The legendary American violinist Camilla Wicks has passed away. She was 92.
Born in Long Beach, California to Norwegian immigrant parents, Wicks rose to prominence as a child prodigy, performing her first public concert at the age of four. By the age of eight, her repertoire included concertos of Mendelssohn, Bruch, and Paganini. When she was ten, Wicks became a student of Louis Persinger, the influential teacher who guided the careers of Yehudi Menuhin, Ruggiero Ricci, and others.
Camilla Wicks’ international career was launched following her New York debut in February, 1942. Her playing during this time is documented in this Norwegian film reel from the late 1940s. A 1951 tour of Europe included 100 concerts in ten countries over eight months. Isaac Stern called her “the greatest violinist.” When asked if he meant the greatest female violinist he answered, “No, I mean the greatest.”
In the 1960s, Camilla Wicks retired early from the concert stage. She said, “my attitude was that there is a time for everything in life: I had enjoyed this fulfilling period of concertizing and now the time had come to devote myself to my family.” She became a sought after teacher, serving on the faculty of the San Francisco Conservatory of Music, among other institutions. She was a beloved addition to the faculty of the Eastman School of Music during the time I was a student there in the late 1990s.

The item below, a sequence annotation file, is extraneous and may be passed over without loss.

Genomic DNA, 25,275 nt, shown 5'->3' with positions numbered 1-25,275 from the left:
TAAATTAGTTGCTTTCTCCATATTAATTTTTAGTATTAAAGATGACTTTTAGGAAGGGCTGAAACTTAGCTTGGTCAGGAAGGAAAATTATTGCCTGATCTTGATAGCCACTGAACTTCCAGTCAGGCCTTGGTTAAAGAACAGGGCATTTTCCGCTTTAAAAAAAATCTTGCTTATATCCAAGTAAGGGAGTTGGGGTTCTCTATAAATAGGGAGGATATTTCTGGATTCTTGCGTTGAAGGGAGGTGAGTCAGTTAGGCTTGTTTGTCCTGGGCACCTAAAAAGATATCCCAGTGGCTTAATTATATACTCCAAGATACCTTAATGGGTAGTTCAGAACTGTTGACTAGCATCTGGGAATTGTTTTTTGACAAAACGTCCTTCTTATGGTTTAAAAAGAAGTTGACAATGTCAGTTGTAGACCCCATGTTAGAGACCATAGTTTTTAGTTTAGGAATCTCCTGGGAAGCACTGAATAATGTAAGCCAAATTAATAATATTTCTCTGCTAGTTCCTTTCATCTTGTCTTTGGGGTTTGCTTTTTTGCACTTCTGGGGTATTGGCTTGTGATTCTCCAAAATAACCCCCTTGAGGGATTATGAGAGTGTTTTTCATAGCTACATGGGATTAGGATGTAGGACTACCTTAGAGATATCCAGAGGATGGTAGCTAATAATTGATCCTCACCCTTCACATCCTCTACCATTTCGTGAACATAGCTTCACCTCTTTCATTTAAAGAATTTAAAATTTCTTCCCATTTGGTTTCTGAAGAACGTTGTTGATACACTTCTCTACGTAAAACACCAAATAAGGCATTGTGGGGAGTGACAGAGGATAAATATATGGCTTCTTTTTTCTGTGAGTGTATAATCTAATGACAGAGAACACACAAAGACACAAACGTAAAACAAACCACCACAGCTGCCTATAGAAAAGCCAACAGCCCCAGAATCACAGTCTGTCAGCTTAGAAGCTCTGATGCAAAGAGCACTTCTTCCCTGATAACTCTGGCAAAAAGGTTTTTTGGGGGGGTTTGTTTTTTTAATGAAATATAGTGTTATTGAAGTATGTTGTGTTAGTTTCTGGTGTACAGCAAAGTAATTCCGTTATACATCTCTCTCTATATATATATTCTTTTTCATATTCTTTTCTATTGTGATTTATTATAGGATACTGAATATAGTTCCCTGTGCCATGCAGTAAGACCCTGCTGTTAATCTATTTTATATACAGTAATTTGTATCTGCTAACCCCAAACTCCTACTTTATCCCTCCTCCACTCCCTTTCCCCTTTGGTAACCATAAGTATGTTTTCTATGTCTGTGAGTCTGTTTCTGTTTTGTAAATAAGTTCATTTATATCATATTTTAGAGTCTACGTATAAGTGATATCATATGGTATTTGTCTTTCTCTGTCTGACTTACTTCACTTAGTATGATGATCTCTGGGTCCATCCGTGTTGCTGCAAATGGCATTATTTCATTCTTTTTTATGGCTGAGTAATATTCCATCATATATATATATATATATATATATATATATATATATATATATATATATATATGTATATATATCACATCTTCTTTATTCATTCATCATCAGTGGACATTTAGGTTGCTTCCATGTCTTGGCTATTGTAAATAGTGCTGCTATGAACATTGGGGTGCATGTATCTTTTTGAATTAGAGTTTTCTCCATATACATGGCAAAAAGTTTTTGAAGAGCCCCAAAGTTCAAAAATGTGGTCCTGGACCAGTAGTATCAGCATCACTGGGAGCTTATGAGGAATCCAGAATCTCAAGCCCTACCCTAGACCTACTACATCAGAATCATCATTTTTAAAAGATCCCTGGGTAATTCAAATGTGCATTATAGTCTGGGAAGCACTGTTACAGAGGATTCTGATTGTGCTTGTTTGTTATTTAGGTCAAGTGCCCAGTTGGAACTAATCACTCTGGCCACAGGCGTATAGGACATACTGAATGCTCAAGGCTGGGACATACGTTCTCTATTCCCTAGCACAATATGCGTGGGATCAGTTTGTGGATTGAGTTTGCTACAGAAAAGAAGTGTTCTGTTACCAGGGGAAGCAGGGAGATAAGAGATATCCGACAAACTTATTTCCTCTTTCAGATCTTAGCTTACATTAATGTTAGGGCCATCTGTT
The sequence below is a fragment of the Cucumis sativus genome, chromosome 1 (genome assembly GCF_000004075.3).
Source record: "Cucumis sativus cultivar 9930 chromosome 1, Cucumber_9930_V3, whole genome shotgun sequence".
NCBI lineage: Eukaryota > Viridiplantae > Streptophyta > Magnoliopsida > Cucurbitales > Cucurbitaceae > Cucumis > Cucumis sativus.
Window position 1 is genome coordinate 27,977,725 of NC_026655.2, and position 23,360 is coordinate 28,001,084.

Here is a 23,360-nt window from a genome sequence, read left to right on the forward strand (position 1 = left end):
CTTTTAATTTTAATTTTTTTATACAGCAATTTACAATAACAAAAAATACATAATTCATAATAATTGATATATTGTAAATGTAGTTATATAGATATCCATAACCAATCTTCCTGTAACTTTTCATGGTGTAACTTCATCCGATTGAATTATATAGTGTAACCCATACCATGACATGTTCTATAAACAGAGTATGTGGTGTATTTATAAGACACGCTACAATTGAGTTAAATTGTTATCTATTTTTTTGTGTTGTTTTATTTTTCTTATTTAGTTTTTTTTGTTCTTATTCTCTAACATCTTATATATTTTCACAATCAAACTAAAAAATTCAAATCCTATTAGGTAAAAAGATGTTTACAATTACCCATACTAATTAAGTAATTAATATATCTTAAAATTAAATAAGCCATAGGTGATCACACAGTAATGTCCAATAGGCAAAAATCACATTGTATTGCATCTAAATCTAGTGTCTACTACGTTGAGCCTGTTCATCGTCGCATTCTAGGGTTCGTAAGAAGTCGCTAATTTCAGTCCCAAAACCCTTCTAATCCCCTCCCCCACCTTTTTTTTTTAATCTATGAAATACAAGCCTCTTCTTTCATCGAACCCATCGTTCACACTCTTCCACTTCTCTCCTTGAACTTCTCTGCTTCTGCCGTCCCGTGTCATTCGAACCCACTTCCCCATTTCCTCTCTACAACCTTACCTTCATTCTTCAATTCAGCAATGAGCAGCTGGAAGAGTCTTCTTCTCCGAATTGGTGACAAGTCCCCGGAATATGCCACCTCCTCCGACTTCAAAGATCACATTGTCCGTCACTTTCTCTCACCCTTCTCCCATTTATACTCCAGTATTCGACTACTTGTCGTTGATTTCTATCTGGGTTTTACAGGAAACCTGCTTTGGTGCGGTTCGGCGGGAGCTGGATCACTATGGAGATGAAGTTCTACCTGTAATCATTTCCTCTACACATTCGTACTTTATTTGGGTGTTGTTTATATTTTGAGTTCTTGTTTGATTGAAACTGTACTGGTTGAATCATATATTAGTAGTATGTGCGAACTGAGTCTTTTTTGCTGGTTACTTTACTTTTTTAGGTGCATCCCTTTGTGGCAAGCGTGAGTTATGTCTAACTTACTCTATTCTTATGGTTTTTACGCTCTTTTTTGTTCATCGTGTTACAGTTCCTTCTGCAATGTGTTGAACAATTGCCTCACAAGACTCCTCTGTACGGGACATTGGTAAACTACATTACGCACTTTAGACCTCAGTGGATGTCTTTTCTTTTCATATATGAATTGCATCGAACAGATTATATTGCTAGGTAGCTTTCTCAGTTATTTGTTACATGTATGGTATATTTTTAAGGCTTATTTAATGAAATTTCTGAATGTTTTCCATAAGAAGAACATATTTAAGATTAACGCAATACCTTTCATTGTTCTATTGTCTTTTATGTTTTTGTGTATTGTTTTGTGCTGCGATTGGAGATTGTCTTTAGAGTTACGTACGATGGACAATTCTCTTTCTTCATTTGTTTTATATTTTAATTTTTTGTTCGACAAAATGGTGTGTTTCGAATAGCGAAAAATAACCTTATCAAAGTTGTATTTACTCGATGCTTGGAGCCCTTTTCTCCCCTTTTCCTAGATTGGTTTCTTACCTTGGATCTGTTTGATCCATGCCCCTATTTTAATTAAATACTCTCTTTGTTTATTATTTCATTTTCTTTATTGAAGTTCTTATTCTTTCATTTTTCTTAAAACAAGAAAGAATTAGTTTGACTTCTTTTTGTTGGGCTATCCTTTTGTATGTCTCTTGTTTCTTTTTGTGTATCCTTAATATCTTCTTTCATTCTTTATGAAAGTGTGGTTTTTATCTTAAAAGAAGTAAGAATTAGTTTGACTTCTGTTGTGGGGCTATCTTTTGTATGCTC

Sibelius: Violin Concerto in D minor, Op. 47
Camilla Wicks was heralded for her landmark 1952 recording of the Sibelius Violin Concerto with Sixten Ehrling and the Stockholm Radio Symphony Orchestra. In Finland, she performed the work for the composer’s 85th birthday.
Walton: Violin Concerto
Here is a 1985 recording of Sir William Walton’s 1939 Violin Concerto. In this live performance, Wicks is accompanied by Yuri Simonov and the Oslo Philharmonic Orchestra:
Ysaÿe: Violin Sonata in D Minor, Op. 27, No. 3, “Ballade”
Here is a live performance of the third of six solo sonatas written in 1923 by the great Belgian violinist, Eugène Ysaÿe: